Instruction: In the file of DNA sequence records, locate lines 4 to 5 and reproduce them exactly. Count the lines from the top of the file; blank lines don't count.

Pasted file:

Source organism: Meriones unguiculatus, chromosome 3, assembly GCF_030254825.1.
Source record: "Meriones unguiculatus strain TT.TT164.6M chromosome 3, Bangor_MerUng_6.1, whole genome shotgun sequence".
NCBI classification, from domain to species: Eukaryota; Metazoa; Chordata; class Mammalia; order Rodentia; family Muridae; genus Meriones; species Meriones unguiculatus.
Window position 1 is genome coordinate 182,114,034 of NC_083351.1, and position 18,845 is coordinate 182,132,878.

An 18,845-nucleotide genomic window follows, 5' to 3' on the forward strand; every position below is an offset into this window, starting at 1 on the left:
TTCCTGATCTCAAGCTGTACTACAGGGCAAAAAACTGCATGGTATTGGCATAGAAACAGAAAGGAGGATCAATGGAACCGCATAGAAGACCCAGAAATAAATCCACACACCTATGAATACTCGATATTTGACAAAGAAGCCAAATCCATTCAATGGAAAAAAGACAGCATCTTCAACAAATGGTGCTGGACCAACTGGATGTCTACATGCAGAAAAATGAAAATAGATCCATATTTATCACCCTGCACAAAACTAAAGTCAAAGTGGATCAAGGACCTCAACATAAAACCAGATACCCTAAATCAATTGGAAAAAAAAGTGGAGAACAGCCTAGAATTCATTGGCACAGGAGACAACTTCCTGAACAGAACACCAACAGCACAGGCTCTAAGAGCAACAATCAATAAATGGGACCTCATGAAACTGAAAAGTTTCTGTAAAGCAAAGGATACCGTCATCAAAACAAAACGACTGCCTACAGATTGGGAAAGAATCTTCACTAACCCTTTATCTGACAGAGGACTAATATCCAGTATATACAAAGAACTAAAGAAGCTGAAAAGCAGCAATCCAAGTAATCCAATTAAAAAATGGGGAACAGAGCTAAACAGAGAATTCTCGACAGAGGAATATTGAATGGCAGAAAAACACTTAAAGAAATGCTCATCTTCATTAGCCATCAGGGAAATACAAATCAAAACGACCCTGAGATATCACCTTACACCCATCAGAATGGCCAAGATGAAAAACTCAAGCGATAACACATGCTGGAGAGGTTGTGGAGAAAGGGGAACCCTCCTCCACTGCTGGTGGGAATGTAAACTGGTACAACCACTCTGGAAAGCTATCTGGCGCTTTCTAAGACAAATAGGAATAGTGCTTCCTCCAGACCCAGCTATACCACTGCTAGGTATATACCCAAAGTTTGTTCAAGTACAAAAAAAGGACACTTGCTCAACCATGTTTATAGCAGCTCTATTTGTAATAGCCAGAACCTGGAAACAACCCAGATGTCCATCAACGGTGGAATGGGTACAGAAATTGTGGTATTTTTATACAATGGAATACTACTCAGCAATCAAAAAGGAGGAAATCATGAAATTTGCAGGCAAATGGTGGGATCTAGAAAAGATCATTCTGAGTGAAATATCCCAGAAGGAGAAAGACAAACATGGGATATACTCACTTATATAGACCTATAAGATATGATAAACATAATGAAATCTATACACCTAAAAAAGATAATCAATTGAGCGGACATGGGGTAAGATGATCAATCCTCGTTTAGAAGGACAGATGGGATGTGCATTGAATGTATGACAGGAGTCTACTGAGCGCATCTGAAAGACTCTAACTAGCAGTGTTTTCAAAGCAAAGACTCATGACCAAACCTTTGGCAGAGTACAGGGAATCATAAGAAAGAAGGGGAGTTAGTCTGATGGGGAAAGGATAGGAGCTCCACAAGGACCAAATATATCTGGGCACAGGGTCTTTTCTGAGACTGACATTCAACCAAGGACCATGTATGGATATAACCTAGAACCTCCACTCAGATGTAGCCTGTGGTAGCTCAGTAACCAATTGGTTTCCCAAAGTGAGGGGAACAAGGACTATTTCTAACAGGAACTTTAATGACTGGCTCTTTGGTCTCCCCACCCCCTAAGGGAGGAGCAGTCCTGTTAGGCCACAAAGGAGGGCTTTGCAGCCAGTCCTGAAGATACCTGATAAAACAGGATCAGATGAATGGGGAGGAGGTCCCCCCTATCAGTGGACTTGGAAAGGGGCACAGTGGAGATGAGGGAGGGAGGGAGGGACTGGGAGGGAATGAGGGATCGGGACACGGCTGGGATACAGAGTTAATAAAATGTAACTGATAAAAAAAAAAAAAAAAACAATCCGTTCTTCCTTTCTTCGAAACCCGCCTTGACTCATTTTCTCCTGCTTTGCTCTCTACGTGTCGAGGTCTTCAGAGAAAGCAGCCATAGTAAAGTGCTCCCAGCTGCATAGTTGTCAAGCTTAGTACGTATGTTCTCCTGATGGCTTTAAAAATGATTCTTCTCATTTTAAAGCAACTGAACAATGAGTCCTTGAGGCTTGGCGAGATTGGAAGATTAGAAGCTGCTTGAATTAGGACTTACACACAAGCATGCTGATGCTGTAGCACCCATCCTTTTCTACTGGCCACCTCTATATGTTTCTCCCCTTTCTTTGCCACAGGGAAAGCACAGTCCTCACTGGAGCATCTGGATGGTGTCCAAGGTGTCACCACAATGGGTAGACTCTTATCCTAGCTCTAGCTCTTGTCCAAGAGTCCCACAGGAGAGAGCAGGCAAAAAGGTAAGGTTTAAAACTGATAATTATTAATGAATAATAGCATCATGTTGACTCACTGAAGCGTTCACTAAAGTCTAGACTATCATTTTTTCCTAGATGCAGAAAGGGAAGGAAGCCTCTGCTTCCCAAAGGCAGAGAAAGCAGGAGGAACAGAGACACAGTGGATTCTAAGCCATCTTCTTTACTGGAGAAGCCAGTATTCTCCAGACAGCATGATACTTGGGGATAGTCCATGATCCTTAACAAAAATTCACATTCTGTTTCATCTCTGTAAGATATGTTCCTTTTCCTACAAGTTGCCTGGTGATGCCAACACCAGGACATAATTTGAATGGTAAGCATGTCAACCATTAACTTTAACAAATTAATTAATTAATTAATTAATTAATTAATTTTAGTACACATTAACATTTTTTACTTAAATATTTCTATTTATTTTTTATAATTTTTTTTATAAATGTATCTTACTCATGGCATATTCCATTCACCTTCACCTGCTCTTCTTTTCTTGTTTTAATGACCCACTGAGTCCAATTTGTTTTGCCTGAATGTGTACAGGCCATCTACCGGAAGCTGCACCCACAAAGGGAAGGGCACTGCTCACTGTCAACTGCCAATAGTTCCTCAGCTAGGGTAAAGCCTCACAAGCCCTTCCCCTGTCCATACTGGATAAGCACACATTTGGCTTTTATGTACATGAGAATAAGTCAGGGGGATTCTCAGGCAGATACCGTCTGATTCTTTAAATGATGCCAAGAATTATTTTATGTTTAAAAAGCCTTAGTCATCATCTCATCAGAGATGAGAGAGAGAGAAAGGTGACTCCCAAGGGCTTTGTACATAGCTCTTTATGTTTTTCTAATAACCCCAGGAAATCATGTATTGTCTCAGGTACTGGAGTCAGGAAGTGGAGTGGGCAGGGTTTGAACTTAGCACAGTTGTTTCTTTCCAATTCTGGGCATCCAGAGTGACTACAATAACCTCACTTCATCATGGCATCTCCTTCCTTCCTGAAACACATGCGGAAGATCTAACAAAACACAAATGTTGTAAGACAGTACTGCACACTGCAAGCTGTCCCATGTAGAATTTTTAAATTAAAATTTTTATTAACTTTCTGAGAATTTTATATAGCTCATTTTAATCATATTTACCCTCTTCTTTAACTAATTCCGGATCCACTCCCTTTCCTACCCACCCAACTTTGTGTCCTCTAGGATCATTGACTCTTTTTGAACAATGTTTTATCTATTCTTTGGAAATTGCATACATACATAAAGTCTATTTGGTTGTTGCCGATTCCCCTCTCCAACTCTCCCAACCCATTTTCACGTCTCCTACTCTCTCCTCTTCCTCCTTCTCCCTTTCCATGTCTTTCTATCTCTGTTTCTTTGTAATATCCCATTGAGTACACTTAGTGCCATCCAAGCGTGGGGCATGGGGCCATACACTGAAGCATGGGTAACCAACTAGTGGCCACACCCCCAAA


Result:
Window position 1 is genome coordinate 182,114,034 of NC_083351.1, and position 18,845 is coordinate 182,132,878.

An 18,845-nucleotide genomic window follows, 5' to 3' on the forward strand; every position below is an offset into this window, starting at 1 on the left: